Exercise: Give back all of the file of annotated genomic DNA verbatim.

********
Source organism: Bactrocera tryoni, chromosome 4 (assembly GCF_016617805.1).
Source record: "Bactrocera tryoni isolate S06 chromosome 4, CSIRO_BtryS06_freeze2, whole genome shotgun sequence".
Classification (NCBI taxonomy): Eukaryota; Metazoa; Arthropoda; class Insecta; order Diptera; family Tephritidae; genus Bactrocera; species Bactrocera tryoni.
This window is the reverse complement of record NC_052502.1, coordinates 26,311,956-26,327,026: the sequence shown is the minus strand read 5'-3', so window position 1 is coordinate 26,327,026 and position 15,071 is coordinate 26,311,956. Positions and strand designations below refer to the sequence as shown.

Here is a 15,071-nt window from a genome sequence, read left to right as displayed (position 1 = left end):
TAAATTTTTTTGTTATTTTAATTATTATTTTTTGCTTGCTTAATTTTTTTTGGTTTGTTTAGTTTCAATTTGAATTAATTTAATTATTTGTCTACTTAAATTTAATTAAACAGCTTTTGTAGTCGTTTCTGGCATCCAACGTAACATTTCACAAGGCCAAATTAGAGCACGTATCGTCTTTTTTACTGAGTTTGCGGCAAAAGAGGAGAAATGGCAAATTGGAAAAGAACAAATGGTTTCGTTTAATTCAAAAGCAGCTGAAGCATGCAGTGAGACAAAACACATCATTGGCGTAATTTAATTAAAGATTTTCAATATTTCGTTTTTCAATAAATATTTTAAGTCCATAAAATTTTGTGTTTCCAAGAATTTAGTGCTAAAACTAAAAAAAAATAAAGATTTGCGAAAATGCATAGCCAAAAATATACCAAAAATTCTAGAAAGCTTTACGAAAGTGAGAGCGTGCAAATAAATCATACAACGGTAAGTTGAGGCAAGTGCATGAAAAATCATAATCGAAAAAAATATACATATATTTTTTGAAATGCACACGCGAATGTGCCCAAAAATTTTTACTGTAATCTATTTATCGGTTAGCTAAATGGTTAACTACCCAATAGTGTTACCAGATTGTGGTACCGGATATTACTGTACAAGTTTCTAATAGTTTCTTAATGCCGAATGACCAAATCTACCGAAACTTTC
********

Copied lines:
Source organism: Bactrocera tryoni, chromosome 4 (assembly GCF_016617805.1).
Source record: "Bactrocera tryoni isolate S06 chromosome 4, CSIRO_BtryS06_freeze2, whole genome shotgun sequence".
Classification (NCBI taxonomy): Eukaryota; Metazoa; Arthropoda; class Insecta; order Diptera; family Tephritidae; genus Bactrocera; species Bactrocera tryoni.
This window is the reverse complement of record NC_052502.1, coordinates 26,311,956-26,327,026: the sequence shown is the minus strand read 5'-3', so window position 1 is coordinate 26,327,026 and position 15,071 is coordinate 26,311,956. Positions and strand designations below refer to the sequence as shown.

Here is a 15,071-nt window from a genome sequence, read left to right as displayed (position 1 = left end):
TAAATTTTTTTGTTATTTTAATTATTATTTTTTGCTTGCTTAATTTTTTTTGGTTTGTTTAGTTTCAATTTGAATTAATTTAATTATTTGTCTACTTAAATTTAATTAAACAGCTTTTGTAGTCGTTTCTGGCATCCAACGTAACATTTCACAAGGCCAAATTAGAGCACGTATCGTCTTTTTTACTGAGTTTGCGGCAAAAGAGGAGAAATGGCAAATTGGAAAAGAACAAATGGTTTCGTTTAATTCAAAAGCAGCTGAAGCATGCAGTGAGACAAAACACATCATTGGCGTAATTTAATTAAAGATTTTCAATATTTCGTTTTTCAATAAATATTTTAAGTCCATAAAATTTTGTGTTTCCAAGAATTTAGTGCTAAAACTAAAAAAAAATAAAGATTTGCGAAAATGCATAGCCAAAAATATACCAAAAATTCTAGAAAGCTTTACGAAAGTGAGAGCGTGCAAATAAATCATACAACGGTAAGTTGAGGCAAGTGCATGAAAAATCATAATCGAAAAAAATATACATATATTTTTTGAAATGCACACGCGAATGTGCCCAAAAATTTTTACTGTAATCTATTTATCGGTTAGCTAAATGGTTAACTACCCAATAGTGTTACCAGATTGTGGTACCGGATATTACTGTACAAGTTTCTAATAGTTTCTTAATGCCGAATGACCAAATCTACCGAAACTTTC